The Ugly Truth

    Rated (R)

starring Katherine HEIGL and Gerard BUTLER

Is it love or is it lust that blinds us?  This is the main theme when first time screenwriter Nicole Eastman, and veteran writer Karen Lutz (House Bunny, 10 Things I Hate About You, Legally Blonde) team up to give us this quirky comedy in a movie addressing once again the brutal truth about the differences between the sexes.

Abby (HEIGL), a television producer, is desperately searching for her perfect match, however, her paint-by-the-numbers approach, compounded by her obsessive need to be controlling, doesn’t seem to be working very well.  Enter Mike (BUTLER), the hot new sensation in a televised advice forum called “The Ugly Truth”, a show he hosts while bluntly offering advice and tips on picking up men.  As embittered as he may sound, his unconventional approach on advising women isn’t that far from ‘the truth’.  Men want one thing and one thing only…or do they?  Unfortunately for Abby, one of the producers who is conventional in her wants yet unconventional in her approach, the studios sign Mike to help increase the ratings.  Believing the move to be disastrous Abby plays along only to soon find out that the ratings are in fact soaring, resulting in her questioning not only her knowledge of what men want, but of what women want as well.
This is the refreshing plot point.  So now Mike and Abby, the epitome of mixing oil and water, are joined at the hip as the producers will do anything to keep Mike happy, the ratings soaring, and secure themselves another contract.  Abby has to grin and bear Mike’s seemingly misogynistic approach to providing viewers with his 100% guaranteed -or- your- money -back method to getting a man including but not limited to giving him head and whatever he wants in bed.  It’s not called “The Ugly Truth” for nothing as you’ll quickly find out that if you don’t want to know it, it’s probably not pretty.
With Abby intent on proving Mike wrong and dismissing his theories they decide to wager a bet on love vs. lust in hopes of Abby scoring with her newfound neighbor, a doctor who perfectly fits all criteria in Abby’s little check list.  Thus she enlists Mike to help her. 
You pretty much know what happens next, and if you can’t figure out the ending by the 36th minute then you either play too much Xbox or watch too much porn.
The Ugly Truth isn’t anything new.  The story parallels “When Harry Meets Sally” in that both Harry’s and Mike’s characters both seem to have the sexes figured out, thus empowering themselves into feeling they are immune to the simple, and often necessary, games people play.  It’s a fair shake to say that the more you get to know someone the more attracted you are to them.  Even though it took Harry and Sally years they finally figured out what it only took Mike a few days, thus lessening the credibility of his philosophies.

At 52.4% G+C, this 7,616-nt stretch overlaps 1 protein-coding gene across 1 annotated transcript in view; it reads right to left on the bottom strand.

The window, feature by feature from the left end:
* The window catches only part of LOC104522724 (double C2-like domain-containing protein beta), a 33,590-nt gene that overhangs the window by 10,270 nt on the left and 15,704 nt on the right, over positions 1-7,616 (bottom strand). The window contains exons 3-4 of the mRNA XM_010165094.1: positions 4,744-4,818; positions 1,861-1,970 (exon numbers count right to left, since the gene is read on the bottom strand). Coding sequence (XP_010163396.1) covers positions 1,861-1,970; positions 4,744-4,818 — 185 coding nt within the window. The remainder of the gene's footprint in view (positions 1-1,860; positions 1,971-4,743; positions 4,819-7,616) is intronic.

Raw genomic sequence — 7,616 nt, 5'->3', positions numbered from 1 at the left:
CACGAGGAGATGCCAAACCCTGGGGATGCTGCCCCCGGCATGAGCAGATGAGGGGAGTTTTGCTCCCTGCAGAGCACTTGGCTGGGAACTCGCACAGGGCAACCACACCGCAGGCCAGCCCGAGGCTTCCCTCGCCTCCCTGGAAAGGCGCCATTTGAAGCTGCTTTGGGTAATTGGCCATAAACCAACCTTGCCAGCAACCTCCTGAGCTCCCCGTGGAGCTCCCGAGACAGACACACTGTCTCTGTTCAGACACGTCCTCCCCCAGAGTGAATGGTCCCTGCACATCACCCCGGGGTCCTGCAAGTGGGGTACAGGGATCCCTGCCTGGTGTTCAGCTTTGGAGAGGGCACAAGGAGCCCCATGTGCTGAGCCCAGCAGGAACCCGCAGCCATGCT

From a movie watching stand point the only way that these redundant themes (dogs vs. cats, mars venus, etc) can be remotely palpable is by the interaction between the main characters, and possibly a new approach to this seemingly never ending debate.  I never felt that Katherine Heigl and Gerard Butler were any match for the Meg Ryan and Billy Crystal duet, but toward the end of the first act the two characters of Abby and Mike pretty much did the dance.  They seemed to have an interesting chemistry as they clearly were starting to be smitten by eachother.  It didn’t matter that I had already figured out the ending and admitted that I was interested in knowing the path that would take them there. 
The filmmakers, in what appeared to be a last ditch effort to avoid any real research, composed a series of half assed scenarios in hopes of making the movie cuter than it already was becoming.  Avoiding the typical hollywood fodder would have made this movie more mainstream thus pinpointing the very element that heightens our interest in this subject without over inflating it.
In the end i felt that “The Ugly Truth” delivered in touching upon the often undervalued question about the “truth” as to what men really want, thus entering the rarified group of comedy-romance films.  But barely.  The ending could have been disastrous in that it could have been better planned.  This movie is viewable and re-viewable as the comical little innuendos tickle the empathetic fancies that separate our sexes.  You might even learn a little something about how little you might know about yourself, and them.  But all in all it is more of a how-to movie.  How to get a man, but not necessarily how to keep him.  And that my film chums….is the ugly truth. 

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